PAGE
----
Wednesday, July 24, 2019

Love, Stargirl - the sequel to Stargirl, and maybe the better book (Book Review)

Jerry Spinelli
Yes, this blog (and my twitter handle @yuristargirl) is named after the book "Stargirl" which means this review of its sequel "Love, Stargirl" isn't going to be very objective (no review ever is) but also is likely to go off the rails compared to typical reviews. I put off reading this book for a long while, uncertain whether I wanted to disrupt the strange magic the first book left with me. I'm so glad I finally read it. It's probably the better book even without all the critical acclaim of its predecessor.

"Stargirl" by Jerry Spinelli (whose wife's work has a special place in my family's heart) told the story of Leo when a strange, homeschooled girl, named Stargirl, starts attending his school. He's terrified and awestruck by her at the same time. Ultimately they become friends, then a couple, then he cannot fully digest what it means to be good to her, nor can she fully tolerate what she's giving up to be good to him, and the whole thing collapses just as she moves out of town.

"Stargirl" was celebrated for its championing of non-conformity (Stargirl's given name is Susan) through all the "wacky" things she does to bring joy into the world. I'm dating myself, but for fans of the show "Dharma and Greg," she's much like a teenage Dharma.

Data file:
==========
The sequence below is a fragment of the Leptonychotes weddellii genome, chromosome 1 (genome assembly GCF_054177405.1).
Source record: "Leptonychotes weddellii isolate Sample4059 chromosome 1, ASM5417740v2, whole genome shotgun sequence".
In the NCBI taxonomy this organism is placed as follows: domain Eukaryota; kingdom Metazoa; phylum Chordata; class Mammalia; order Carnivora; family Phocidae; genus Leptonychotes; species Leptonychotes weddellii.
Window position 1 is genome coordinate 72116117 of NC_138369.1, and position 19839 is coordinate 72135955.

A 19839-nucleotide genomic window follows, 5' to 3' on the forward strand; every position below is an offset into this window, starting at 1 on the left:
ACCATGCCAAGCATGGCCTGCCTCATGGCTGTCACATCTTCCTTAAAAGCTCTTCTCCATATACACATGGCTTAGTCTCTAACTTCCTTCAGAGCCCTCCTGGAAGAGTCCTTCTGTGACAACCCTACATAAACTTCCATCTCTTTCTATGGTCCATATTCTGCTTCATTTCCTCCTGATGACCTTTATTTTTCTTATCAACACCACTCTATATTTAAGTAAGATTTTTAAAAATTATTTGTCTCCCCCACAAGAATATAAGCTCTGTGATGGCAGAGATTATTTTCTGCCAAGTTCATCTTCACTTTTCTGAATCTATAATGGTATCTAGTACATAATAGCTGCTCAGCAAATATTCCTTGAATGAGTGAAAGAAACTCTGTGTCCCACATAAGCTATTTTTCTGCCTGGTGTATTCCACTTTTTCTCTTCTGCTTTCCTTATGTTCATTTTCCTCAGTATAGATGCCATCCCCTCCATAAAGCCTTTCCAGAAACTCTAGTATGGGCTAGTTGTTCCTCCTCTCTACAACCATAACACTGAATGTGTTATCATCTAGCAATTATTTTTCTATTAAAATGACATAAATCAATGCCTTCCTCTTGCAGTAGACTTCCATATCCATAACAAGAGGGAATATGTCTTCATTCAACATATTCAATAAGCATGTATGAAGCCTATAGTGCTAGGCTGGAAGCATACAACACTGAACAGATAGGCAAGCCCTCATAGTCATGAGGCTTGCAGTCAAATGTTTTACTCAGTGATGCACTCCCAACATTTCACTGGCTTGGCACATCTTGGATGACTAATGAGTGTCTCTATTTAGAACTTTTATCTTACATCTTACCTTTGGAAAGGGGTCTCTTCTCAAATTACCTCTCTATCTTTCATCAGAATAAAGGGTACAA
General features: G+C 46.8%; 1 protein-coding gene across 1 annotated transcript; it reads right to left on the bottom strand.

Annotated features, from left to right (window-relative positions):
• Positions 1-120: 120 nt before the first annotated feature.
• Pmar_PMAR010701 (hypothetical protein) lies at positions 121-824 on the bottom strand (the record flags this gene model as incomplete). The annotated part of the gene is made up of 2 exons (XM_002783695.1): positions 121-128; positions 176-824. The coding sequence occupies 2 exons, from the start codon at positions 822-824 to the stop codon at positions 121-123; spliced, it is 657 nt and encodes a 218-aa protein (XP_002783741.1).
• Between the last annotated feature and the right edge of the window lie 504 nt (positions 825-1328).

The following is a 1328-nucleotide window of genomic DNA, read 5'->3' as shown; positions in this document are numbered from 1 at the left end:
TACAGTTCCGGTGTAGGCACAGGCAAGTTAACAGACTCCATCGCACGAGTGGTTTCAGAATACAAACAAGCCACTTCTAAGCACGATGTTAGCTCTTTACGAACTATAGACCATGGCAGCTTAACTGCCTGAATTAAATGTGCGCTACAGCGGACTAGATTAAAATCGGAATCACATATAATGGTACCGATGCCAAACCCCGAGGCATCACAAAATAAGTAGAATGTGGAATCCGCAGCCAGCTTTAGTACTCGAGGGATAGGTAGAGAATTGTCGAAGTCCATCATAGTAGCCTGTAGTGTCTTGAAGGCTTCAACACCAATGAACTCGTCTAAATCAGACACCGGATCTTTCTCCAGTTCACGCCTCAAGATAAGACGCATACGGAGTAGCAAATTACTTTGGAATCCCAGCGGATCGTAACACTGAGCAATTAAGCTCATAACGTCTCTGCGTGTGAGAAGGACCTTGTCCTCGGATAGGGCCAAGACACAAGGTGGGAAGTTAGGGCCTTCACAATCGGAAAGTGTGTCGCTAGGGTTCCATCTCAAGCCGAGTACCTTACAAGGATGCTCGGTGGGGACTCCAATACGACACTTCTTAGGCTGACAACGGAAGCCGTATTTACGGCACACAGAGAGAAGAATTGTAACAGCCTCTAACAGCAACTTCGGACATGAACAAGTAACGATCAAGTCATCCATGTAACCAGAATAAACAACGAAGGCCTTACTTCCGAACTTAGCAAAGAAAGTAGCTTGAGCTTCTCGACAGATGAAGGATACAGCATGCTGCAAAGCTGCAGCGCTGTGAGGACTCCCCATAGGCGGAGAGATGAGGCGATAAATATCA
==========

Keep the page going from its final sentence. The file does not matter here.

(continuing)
But it wasn't her non-conformity that made that book resonate with me. In fact, I really felt that Stargirl was written too much like a manic pixie dream girl and not a very authentic teen. However Leo, in his complete and utter failure to be good to her, was a very realistic depiction of the challenges facing young men, the complexity of growing up, the pressures of society, etc...etc... Regardless of the fact that I didn't truly buy into Stargirl as a person, and was really upset by Leo's actions, the book transfixed me, it hit me at a very personal level, a level that I'm sure Jerry Spinelli couldn't have conceived of when he wrote that book.

I bought, but never read its sequel, "Love, Stargirl," because I never wanted to be without her, but was afraid that reading it would break the spell and ruin it for me. However, the opposite was true. "Love, Stargirl" is superior in most every way and especially in its humanization of the person Stargirl.

"Love, Stargirl" takes place one year after the events of the first book as Stargirl (and you'll need to have read it as background information) and her parents have moved to a small town in Pennsylvania. Structurally, this book is from Stargirl's point of view and written in the form of a near-daily letter from Stargirl to Leo, the boy who broke her heart in the prior book. And it is broken, more so than she realizes at the beginning. Hearing every moment of her next year from her point of view, in her words, in her shifting emotions, their evolution, only adds to the heartache.

But by writing this book through her eyes, we see a very different Stargirl than in the first novel. Here is a Stargirl who still takes joy in learning, befriending others, and in seeing and spreading joy. She still meditates daily, but we come to find out that she sometimes struggles with it - and a lot else too. Unlike the first book where we had no real window into her experiences, here she struggles to clear her head of the teenage thoughts, the worries, the doubts, the hurts, the hopes. She isn't this perfect ball of sunshine every moment. She struggles to keep herself level and happy. She becomes a real person to the reader, a real person who was always there in the subtext of the first book.